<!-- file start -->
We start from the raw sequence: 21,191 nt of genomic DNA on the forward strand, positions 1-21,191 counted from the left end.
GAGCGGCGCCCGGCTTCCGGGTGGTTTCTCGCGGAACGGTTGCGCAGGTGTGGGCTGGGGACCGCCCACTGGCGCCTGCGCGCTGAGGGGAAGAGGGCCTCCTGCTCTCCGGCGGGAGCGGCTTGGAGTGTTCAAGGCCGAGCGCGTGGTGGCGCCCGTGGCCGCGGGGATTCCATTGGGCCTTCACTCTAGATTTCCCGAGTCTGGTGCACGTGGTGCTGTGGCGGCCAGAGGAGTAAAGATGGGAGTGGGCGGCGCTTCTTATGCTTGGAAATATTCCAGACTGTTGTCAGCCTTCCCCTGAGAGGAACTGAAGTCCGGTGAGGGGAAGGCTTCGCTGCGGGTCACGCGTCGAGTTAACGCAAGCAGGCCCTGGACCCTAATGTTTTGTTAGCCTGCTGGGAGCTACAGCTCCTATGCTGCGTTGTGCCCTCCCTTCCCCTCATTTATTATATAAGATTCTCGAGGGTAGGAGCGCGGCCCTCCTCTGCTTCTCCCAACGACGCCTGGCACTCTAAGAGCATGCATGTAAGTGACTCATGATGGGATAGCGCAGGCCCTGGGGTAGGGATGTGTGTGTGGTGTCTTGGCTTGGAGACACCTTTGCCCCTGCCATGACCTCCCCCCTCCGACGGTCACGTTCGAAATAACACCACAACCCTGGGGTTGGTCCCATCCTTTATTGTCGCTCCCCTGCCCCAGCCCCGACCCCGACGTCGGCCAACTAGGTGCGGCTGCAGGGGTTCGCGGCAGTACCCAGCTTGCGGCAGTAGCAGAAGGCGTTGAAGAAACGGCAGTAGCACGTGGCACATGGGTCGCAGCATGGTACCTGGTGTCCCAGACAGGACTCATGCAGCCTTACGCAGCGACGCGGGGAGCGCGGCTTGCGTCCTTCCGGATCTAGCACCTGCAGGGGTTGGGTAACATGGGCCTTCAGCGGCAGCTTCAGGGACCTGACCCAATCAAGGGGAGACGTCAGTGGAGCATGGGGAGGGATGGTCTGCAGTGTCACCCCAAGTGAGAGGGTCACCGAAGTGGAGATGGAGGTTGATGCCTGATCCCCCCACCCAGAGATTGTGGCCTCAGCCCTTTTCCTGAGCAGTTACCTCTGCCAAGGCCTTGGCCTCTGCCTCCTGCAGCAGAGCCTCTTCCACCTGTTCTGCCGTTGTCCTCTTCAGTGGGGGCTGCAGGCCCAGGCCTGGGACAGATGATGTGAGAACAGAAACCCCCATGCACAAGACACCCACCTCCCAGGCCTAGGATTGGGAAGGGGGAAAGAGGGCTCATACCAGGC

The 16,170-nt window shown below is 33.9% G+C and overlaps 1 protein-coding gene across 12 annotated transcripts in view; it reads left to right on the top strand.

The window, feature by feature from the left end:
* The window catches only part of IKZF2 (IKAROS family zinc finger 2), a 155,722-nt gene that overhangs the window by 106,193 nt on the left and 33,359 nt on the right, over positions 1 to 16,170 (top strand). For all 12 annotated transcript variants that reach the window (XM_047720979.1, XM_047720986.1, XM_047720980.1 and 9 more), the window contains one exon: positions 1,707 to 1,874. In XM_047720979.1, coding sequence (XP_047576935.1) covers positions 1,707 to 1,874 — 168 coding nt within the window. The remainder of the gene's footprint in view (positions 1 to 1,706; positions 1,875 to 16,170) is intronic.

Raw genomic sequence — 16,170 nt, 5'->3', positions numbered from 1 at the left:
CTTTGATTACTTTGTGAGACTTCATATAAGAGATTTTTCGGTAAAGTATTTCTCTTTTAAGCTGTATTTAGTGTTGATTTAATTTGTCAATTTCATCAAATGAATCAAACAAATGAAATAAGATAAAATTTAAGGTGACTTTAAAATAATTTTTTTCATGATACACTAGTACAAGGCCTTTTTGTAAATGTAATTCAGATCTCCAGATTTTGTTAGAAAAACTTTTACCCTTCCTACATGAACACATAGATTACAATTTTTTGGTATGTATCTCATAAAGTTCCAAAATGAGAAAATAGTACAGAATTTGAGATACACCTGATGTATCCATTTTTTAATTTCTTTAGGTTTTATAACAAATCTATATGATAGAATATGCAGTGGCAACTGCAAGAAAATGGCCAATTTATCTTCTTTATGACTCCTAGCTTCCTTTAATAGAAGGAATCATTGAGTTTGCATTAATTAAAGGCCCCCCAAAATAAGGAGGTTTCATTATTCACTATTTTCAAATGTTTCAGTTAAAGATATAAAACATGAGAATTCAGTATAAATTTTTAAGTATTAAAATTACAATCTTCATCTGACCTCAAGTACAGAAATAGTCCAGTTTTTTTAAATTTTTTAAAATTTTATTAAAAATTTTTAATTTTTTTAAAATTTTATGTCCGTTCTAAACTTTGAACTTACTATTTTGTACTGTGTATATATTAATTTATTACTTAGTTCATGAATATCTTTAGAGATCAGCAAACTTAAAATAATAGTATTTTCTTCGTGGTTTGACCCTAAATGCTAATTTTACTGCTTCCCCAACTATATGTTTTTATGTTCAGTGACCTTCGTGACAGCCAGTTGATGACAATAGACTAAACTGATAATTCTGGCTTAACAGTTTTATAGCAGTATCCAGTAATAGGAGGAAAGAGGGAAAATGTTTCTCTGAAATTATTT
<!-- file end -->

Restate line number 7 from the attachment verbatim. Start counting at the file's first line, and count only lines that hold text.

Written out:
CTTTGATTACTTTGTGAGACTTCATATAAGAGATTTTTCGGTAAAGTATTTCTCTTTTAAGCTGTATTTAGTGTTGATTTAATTTGTCAATTTCATCAAATGAATCAAACAAATGAAATAAGATAAAATTTAAGGTGACTTTAAAATAATTTTTTTCATGATACACTAGTACAAGGCCTTTTTGTAAATGTAATTCAGATCTCCAGATTTTGTTAGAAAAACTTTTACCCTTCCTACATGAACACATAGATTACAATTTTTTGGTATGTATCTCATAAAGTTCCAAAATGAGAAAATAGTACAGAATTTGAGATACACCTGATGTATCCATTTTTTAATTTCTTTAGGTTTTATAACAAATCTATATGATAGAATATGCAGTGGCAACTGCAAGAAAATGGCCAATTTATCTTCTTTATGACTCCTAGCTTCCTTTAATAGAAGGAATCATTGAGTTTGCATTAATTAAAGGCCCCCCAAAATAAGGAGGTTTCATTATTCACTATTTTCAAATGTTTCAGTTAAAGATATAAAACATGAGAATTCAGTATAAATTTTTAAGTATTAAAATTACAATCTTCATCTGACCTCAAGTACAGAAATAGTCCAGTTTTTTTAAATTTTTTAAAATTTTATTAAAAATTTTTAATTTTTTTAAAATTTTATGTCCGTTCTAAACTTTGAACTTACTATTTTGTACTGTGTATATATTAATTTATTACTTAGTTCATGAATATCTTTAGAGATCAGCAAACTTAAAATAATAGTATTTTCTTCGTGGTTTGACCCTAAATGCTAATTTTACTGCTTCCCCAACTATATGTTTTTATGTTCAGTGACCTTCGTGACAGCCAGTTGATGACAATAGACTAAACTGATAATTCTGGCTTAACAGTTTTATAGCAGTATCCAGTAATAGGAGGAAAGAGGGAAAATGTTTCTCTGAAATTATTT